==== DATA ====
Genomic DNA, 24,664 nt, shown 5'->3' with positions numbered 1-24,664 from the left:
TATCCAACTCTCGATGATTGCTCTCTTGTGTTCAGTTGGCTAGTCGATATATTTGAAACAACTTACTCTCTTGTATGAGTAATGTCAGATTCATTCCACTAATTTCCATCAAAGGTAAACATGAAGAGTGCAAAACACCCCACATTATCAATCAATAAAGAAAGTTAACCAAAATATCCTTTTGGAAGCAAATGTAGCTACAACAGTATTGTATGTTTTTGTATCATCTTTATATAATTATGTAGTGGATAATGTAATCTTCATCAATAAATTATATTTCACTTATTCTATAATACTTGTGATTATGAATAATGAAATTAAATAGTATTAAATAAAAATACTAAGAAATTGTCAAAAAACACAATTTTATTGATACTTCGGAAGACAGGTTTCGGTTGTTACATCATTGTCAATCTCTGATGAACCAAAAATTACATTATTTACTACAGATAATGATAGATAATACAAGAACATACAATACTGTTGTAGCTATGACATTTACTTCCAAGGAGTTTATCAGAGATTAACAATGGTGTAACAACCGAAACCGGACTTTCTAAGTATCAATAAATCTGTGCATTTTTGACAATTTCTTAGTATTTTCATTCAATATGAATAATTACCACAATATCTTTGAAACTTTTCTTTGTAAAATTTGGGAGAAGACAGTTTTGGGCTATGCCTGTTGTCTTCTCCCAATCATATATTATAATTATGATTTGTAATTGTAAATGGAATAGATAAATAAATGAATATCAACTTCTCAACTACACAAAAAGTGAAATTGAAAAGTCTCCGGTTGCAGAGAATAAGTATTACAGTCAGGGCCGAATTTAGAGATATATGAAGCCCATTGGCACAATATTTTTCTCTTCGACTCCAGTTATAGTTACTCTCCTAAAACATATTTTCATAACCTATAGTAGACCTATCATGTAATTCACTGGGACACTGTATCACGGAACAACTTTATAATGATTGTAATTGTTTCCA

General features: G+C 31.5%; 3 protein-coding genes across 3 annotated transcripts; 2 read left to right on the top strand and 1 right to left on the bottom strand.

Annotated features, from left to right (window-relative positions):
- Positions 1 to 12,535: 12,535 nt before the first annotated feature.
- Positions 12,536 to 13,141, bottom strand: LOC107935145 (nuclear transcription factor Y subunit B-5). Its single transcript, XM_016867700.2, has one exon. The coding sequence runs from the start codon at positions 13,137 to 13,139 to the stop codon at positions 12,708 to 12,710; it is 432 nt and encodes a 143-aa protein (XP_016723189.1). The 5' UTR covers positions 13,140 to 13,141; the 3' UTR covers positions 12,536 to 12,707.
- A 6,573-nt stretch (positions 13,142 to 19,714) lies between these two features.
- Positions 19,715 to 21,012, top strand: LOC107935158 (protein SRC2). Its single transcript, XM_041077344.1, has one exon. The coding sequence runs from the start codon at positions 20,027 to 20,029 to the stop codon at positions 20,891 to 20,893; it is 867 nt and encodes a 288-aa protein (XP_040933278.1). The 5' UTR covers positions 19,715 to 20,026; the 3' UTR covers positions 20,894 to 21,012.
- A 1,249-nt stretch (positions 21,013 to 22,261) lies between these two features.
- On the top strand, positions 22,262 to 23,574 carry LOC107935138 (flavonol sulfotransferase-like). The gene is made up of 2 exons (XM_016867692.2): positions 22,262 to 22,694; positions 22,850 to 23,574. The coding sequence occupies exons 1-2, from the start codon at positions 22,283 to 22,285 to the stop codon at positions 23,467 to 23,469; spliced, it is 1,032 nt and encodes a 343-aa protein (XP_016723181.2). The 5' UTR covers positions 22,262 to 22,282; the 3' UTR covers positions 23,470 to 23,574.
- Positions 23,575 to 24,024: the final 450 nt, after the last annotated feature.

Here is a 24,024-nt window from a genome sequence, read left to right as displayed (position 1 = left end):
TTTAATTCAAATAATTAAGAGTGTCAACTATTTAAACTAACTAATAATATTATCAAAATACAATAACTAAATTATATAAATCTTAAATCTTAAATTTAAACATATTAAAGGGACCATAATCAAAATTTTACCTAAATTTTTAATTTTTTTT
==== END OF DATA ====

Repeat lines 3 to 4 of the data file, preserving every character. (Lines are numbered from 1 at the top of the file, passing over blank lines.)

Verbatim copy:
General features: G+C 31.5%; 3 protein-coding genes across 3 annotated transcripts; 2 read left to right on the top strand and 1 right to left on the bottom strand.

Annotated features, from left to right (window-relative positions):